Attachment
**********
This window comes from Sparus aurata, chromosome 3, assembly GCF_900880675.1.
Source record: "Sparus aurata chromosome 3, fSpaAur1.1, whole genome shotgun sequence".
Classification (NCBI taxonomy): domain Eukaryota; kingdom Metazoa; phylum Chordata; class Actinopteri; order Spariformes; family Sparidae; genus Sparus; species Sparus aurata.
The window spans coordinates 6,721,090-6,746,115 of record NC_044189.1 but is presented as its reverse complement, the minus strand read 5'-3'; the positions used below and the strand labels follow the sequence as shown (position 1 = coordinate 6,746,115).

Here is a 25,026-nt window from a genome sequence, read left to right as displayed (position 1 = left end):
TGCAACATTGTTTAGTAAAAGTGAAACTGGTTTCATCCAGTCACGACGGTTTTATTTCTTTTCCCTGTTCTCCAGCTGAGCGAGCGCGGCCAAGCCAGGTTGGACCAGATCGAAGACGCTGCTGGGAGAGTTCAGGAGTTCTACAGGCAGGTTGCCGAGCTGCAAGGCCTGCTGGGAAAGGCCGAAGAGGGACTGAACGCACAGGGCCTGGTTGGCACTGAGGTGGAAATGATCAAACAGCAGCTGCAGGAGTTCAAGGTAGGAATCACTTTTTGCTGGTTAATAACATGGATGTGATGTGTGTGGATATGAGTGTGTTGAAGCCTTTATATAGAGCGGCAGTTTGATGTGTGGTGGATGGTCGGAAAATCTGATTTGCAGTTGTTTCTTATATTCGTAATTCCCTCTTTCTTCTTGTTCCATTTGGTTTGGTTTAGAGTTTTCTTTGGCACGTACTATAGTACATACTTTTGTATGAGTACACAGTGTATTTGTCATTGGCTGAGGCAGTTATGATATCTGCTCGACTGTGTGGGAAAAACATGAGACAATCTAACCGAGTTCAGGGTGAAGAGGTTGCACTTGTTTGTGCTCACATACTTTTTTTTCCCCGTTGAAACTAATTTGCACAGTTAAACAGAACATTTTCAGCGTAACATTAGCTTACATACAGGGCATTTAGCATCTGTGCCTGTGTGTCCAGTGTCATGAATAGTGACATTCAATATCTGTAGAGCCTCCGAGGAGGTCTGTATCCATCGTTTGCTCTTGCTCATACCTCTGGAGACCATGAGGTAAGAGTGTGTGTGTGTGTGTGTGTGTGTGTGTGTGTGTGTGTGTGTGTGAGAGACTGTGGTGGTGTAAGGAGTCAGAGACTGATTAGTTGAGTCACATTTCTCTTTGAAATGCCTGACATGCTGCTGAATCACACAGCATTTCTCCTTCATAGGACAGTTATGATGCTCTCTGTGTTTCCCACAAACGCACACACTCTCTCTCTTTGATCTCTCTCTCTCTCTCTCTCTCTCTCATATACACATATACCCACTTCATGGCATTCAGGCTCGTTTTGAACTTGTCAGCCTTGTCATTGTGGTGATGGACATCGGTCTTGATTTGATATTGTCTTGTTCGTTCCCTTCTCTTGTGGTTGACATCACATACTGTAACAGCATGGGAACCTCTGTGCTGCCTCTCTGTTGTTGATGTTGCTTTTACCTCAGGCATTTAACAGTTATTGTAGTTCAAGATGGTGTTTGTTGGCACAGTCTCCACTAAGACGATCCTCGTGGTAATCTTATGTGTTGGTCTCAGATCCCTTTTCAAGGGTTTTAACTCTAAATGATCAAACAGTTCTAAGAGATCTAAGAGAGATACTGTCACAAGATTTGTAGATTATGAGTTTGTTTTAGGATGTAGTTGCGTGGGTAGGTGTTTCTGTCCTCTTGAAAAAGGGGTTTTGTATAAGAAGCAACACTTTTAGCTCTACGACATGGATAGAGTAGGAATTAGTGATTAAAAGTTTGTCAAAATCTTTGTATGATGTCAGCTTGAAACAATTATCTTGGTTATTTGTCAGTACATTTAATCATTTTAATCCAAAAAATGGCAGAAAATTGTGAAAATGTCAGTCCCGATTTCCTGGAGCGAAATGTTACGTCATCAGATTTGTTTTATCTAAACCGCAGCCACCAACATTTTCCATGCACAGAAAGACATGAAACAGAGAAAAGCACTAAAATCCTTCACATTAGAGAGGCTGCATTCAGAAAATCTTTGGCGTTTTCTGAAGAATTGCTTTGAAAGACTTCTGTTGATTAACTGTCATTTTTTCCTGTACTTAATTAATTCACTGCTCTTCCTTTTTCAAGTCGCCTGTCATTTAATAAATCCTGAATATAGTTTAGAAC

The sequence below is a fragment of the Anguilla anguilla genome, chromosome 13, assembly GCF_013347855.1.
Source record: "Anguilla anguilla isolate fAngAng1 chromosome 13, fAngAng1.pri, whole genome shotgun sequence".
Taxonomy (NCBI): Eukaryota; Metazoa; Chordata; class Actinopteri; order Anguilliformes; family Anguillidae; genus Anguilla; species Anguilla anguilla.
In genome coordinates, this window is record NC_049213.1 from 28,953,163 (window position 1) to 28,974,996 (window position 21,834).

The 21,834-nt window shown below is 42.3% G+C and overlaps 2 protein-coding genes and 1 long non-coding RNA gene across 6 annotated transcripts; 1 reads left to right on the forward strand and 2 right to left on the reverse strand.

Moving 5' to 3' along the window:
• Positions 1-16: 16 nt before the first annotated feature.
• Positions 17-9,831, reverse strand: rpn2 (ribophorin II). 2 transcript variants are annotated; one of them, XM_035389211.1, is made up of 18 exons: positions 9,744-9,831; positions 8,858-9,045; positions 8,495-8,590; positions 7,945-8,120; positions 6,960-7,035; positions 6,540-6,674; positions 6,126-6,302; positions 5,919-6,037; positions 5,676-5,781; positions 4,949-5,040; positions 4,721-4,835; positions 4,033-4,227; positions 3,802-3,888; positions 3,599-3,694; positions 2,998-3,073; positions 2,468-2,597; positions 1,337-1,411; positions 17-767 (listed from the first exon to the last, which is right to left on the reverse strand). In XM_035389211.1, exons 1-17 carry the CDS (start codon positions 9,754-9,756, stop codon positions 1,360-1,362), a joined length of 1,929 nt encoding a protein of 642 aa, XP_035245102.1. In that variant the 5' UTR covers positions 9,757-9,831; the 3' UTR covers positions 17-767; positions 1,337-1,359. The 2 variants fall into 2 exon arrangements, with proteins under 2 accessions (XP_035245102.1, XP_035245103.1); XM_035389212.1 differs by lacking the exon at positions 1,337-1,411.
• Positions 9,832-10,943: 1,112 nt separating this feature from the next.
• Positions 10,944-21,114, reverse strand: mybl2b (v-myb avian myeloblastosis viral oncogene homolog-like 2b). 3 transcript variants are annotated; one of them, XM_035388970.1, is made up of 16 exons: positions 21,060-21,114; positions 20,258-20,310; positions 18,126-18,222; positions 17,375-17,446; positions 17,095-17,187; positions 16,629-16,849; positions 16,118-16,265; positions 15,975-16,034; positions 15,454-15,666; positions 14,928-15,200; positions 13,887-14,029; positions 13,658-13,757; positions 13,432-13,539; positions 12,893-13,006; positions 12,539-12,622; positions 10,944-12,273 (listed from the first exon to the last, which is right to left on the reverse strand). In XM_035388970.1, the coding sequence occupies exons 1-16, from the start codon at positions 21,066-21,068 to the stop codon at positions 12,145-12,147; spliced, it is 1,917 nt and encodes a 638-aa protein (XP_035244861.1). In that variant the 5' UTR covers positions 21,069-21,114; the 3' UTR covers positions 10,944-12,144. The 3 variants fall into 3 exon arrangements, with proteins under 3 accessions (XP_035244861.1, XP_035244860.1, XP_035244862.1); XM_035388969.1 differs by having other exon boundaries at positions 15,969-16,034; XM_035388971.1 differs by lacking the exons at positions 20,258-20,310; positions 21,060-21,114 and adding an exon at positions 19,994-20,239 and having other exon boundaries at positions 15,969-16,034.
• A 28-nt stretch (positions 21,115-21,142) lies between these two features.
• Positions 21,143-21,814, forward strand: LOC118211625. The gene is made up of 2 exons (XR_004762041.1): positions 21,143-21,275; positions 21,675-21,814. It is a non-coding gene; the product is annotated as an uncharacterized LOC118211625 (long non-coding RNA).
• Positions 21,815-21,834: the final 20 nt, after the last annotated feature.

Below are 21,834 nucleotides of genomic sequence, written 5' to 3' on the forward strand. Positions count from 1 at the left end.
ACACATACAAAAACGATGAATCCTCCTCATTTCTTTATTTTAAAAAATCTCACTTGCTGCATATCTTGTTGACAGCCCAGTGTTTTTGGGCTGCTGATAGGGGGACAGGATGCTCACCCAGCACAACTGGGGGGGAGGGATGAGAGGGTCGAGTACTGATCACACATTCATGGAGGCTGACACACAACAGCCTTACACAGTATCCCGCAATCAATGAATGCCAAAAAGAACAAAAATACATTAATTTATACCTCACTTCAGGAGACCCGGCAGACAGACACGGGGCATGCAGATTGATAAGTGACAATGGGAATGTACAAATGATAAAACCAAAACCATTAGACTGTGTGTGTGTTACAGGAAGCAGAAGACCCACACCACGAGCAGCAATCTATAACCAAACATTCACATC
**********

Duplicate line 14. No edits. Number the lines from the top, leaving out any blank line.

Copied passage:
• Positions 17-9,831, reverse strand: rpn2 (ribophorin II). 2 transcript variants are annotated; one of them, XM_035389211.1, is made up of 18 exons: positions 9,744-9,831; positions 8,858-9,045; positions 8,495-8,590; positions 7,945-8,120; positions 6,960-7,035; positions 6,540-6,674; positions 6,126-6,302; positions 5,919-6,037; positions 5,676-5,781; positions 4,949-5,040; positions 4,721-4,835; positions 4,033-4,227; positions 3,802-3,888; positions 3,599-3,694; positions 2,998-3,073; positions 2,468-2,597; positions 1,337-1,411; positions 17-767 (listed from the first exon to the last, which is right to left on the reverse strand). In XM_035389211.1, exons 1-17 carry the CDS (start codon positions 9,754-9,756, stop codon positions 1,360-1,362), a joined length of 1,929 nt encoding a protein of 642 aa, XP_035245102.1. In that variant the 5' UTR covers positions 9,757-9,831; the 3' UTR covers positions 17-767; positions 1,337-1,359. The 2 variants fall into 2 exon arrangements, with proteins under 2 accessions (XP_035245102.1, XP_035245103.1); XM_035389212.1 differs by lacking the exon at positions 1,337-1,411.